January 1 Looms Large For Lymphoma Patients

Armen Hareyan's picture


The Leukemia & Lymphoma Society is urging the U.S. Department of Health and Human Services (HHS) to reverse detrimental changes to reimbursement rates for two lymphoma drugs. If the HHS does not act, the changes would severely limit the availability of the two therapies, which for thousands of non-Hodgkin lymphoma (NHL) patients represent their best or only resort for effective treatment.

The Centers for Medicare and Medicaid Services (CMS), an HHS division, has set reimbursement levels for these drugs, effective Jan. 1, which will create unreasonable obstacles to accessing these lifesaving therapies.

The drugs in jeopardy are two radioimmunotherapies -- Bexxar and Zevalin -- which are both critically important treatment options for patients with NHL. The drugs work by delivering a radioactive isotope to the cancer cells. CMS has established reimbursement levels for the 2008 hospital outpatient prospective payment system, which will result in less than 50 percent coverage for Bexxar and Zevalin. Hospitals will not be able to cover the other half of these costly drugs, thereby effectively eliminating access to these treatments.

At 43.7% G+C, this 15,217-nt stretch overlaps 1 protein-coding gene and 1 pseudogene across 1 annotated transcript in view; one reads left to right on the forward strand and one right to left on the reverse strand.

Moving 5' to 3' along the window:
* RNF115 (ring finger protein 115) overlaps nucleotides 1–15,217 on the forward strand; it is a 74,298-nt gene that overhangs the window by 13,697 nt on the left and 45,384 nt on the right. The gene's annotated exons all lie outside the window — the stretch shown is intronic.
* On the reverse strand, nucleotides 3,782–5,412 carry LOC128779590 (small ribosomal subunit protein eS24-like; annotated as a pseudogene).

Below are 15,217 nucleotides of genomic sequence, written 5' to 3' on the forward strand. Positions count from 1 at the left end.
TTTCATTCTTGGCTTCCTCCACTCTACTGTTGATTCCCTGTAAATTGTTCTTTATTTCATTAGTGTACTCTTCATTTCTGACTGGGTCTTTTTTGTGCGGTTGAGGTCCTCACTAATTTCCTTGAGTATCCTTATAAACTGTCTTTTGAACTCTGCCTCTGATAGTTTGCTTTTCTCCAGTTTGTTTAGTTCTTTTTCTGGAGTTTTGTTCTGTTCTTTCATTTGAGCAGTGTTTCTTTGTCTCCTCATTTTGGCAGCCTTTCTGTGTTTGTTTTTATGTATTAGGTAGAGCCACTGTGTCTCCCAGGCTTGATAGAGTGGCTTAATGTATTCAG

The Society urges the following steps be taken immediately:

-- CMS should classify the radioimmunotherapy regimen a specified covered patient drug. The Society believes that the CMS improperly considers the initial doses of radioimmunotherapies to be diagnostic rather than therapeutic doses. This is not consistent with U.S. Food and Drug Administration labeling or with current practice.

-- CMS should cover the cost of compounding radioimmunotherapies. Institutions should be paid fairly for the costs associated with compounding these products.

-- The agency should consider setting payment for radioimmunotherapies on the basis of 106 percent of average sales price or a composite ambulatory payment classification that would reflect the entire costs of the radioimmunotherapy regimen.


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